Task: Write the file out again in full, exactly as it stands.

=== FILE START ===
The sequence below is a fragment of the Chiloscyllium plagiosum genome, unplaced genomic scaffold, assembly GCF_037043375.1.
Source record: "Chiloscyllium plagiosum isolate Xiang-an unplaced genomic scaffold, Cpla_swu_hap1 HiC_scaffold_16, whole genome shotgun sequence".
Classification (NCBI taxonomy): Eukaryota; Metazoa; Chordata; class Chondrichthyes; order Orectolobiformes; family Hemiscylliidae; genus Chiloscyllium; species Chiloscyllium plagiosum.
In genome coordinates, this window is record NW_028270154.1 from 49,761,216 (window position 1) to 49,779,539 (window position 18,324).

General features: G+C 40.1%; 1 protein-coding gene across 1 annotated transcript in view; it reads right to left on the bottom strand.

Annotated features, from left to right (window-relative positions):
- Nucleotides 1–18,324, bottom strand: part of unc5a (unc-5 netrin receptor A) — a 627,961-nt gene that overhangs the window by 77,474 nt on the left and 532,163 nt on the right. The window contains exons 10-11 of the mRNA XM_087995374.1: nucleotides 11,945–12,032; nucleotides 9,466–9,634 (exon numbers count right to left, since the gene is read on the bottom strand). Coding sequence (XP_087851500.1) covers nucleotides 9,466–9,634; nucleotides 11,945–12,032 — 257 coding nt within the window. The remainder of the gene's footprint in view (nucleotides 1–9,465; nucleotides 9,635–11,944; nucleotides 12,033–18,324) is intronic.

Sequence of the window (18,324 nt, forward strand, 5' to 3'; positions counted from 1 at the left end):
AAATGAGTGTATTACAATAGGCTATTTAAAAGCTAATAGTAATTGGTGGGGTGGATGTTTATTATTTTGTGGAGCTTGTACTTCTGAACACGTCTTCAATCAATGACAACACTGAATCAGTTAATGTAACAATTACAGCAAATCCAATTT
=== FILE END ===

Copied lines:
The sequence below is a fragment of the Chiloscyllium plagiosum genome, unplaced genomic scaffold, assembly GCF_037043375.1.
Source record: "Chiloscyllium plagiosum isolate Xiang-an unplaced genomic scaffold, Cpla_swu_hap1 HiC_scaffold_16, whole genome shotgun sequence".
Classification (NCBI taxonomy): Eukaryota; Metazoa; Chordata; class Chondrichthyes; order Orectolobiformes; family Hemiscylliidae; genus Chiloscyllium; species Chiloscyllium plagiosum.
In genome coordinates, this window is record NW_028270154.1 from 49,761,216 (window position 1) to 49,779,539 (window position 18,324).

General features: G+C 40.1%; 1 protein-coding gene across 1 annotated transcript in view; it reads right to left on the bottom strand.

Annotated features, from left to right (window-relative positions):
- Nucleotides 1–18,324, bottom strand: part of unc5a (unc-5 netrin receptor A) — a 627,961-nt gene that overhangs the window by 77,474 nt on the left and 532,163 nt on the right. The window contains exons 10-11 of the mRNA XM_087995374.1: nucleotides 11,945–12,032; nucleotides 9,466–9,634 (exon numbers count right to left, since the gene is read on the bottom strand). Coding sequence (XP_087851500.1) covers nucleotides 9,466–9,634; nucleotides 11,945–12,032 — 257 coding nt within the window. The remainder of the gene's footprint in view (nucleotides 1–9,465; nucleotides 9,635–11,944; nucleotides 12,033–18,324) is intronic.

Sequence of the window (18,324 nt, forward strand, 5' to 3'; positions counted from 1 at the left end):
AAATGAGTGTATTACAATAGGCTATTTAAAAGCTAATAGTAATTGGTGGGGTGGATGTTTATTATTTTGTGGAGCTTGTACTTCTGAACACGTCTTCAATCAATGACAACACTGAATCAGTTAATGTAACAATTACAGCAAATCCAATTT